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Rosenberg ES, Rosenthal EM, Hall EW, et al. Prevalence of Hepatitis C Virus Infection in US States and the District of Columbia, 2013 to 2016. JAMA Netw Open. 2018;1(8):e186371. doi:10.1001/jamanetworkopen.2018.6371
During 2013 to 2016, what proportion of adults were living with hepatitis C virus (HCV) infection in each US state?
In this survey study, US national HCV prevalence during 2013 to 2016 was 0.93% and varied by jurisdiction between 0.45% and 2.34%. Three of the 10 states with the highest prevalence and 5 of the 9 states with the highest number of HCV infections were in the Appalachian region.
Regions with long-standing HCV epidemics, and those with newly emergent ones partly driven by the opioid crisis, face substantial HCV prevalence.
Infection with hepatitis C virus (HCV) is a major cause of morbidity and mortality in the United States, and incidence has increased rapidly in recent years, likely owing to increased injection drug use. Current estimates of prevalence at the state level are needed to guide prevention and care efforts but are not available through existing disease surveillance systems.
To estimate the prevalence of current HCV infection among adults in each US state and the District of Columbia during the years 2013 to 2016.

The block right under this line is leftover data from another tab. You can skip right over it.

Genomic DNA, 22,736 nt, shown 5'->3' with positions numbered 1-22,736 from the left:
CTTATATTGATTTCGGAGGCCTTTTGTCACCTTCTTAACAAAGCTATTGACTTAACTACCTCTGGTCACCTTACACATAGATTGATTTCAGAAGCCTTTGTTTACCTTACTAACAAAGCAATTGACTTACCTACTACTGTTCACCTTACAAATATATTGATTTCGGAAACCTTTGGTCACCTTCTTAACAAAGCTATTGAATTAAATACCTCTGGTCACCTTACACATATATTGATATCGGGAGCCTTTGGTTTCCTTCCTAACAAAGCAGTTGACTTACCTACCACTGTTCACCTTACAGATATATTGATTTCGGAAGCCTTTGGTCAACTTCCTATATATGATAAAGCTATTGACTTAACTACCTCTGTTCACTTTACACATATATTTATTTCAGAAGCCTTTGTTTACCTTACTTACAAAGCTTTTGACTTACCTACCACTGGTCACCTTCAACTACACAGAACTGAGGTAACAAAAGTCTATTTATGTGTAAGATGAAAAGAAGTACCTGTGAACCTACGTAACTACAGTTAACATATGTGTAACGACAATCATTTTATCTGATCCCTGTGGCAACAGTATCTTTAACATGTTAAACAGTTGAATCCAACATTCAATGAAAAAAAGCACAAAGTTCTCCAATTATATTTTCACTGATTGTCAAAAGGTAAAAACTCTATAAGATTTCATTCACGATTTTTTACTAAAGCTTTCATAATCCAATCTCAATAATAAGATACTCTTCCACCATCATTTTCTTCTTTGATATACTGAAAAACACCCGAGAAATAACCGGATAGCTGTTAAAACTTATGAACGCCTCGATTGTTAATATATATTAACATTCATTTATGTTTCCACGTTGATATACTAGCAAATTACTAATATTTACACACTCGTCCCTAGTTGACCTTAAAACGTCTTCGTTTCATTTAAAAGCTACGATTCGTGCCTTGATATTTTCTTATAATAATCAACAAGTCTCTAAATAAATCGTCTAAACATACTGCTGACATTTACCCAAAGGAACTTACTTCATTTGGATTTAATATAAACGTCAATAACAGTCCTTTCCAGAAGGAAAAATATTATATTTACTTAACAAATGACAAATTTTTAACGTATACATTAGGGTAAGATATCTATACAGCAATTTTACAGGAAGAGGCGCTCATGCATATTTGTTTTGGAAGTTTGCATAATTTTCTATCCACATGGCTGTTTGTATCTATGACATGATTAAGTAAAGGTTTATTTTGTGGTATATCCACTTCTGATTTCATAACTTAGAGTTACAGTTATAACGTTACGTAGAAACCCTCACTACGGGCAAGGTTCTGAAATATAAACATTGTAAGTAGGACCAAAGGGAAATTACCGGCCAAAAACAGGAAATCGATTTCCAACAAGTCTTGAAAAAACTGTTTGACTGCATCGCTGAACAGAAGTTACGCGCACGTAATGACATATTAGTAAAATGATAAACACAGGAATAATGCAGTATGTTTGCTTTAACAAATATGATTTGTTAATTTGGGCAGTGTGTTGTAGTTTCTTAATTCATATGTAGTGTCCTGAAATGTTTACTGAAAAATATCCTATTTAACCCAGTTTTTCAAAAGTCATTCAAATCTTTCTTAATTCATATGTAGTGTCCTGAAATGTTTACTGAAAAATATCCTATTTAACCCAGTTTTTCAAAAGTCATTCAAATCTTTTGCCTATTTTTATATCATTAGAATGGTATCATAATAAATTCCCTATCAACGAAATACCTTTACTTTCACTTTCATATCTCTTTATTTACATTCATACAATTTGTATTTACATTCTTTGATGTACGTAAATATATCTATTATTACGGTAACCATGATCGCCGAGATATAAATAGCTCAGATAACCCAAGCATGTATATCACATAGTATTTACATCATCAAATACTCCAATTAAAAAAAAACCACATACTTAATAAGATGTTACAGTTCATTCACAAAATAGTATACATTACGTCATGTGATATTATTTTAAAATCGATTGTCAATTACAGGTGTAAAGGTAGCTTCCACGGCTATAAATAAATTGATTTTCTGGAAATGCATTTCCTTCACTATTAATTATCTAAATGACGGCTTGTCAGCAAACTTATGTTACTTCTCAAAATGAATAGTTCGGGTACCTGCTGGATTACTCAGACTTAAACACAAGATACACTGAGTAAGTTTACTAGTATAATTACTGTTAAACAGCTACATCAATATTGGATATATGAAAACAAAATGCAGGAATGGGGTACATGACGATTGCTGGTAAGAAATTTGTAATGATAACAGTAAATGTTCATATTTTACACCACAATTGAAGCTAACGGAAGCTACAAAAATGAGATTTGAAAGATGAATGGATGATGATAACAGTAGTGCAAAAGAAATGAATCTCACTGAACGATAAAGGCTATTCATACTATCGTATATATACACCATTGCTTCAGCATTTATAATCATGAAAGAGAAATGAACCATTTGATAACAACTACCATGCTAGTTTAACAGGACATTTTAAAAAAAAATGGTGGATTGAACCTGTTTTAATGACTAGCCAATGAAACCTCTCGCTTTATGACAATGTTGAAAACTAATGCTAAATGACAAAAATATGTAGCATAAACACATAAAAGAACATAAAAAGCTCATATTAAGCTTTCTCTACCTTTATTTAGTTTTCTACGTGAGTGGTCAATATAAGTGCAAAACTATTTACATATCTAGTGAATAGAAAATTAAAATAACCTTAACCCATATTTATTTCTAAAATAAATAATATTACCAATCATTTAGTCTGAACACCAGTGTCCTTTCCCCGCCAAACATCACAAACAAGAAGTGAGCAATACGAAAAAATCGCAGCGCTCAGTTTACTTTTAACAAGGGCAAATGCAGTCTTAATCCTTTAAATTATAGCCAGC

Design, Setting, and Participants
This survey study used a statistical model to allocate nationally representative HCV prevalence from the National Health and Nutrition Examination Survey (NHANES) according to the spatial demographics and distributions of HCV mortality and narcotic overdose mortality in all National Vital Statistics System death records from 1999 to 2016. Additional literature review and analyses estimated state-level HCV infections among populations not included in the National Health and Nutrition Examination Survey sampling frame.
State, accounting for birth cohort, biological sex, race/ethnicity, federal poverty level, and year.
Main Outcomes and Measures
State-level prevalence estimates of current HCV RNA.
In this study, the estimated national prevalence of HCV from 2013 to 2016 was 0.84% (95% CI, 0.75%-0.96%) among adults in the noninstitutionalized US population represented in the NHANES sampling frame, corresponding to 2 035 100 (95% CI, 1 803 600-2 318 000) persons with current infection; accounting for populations not included in NHANES, there were 231 600 additional persons with HCV, adjusting prevalence to 0.93%. Nine states contained 51.9% of all persons living with HCV infection (California [318 900], Texas [202 500], Florida [151 000], New York [116 000], Pennsylvania [93 900], Ohio [89 600], Michigan [69 100], Tennessee [69 100], and North Carolina [66 400]); 5 of these states were in Appalachia. Jurisdiction-level median (range) HCV RNA prevalence was 0.88% (0.45%-2.34%). Of 13 states in the western United States, 10 were above this median. Three of 10 states with the highest HCV prevalence were in Appalachia.
Conclusions and Relevance
Using extensive national survey and vital statistics data from an 18-year period, this study found higher prevalence of HCV in the West and Appalachian states for 2013 to 2016 compared with other areas. These estimates can guide state prevention and treatment efforts.
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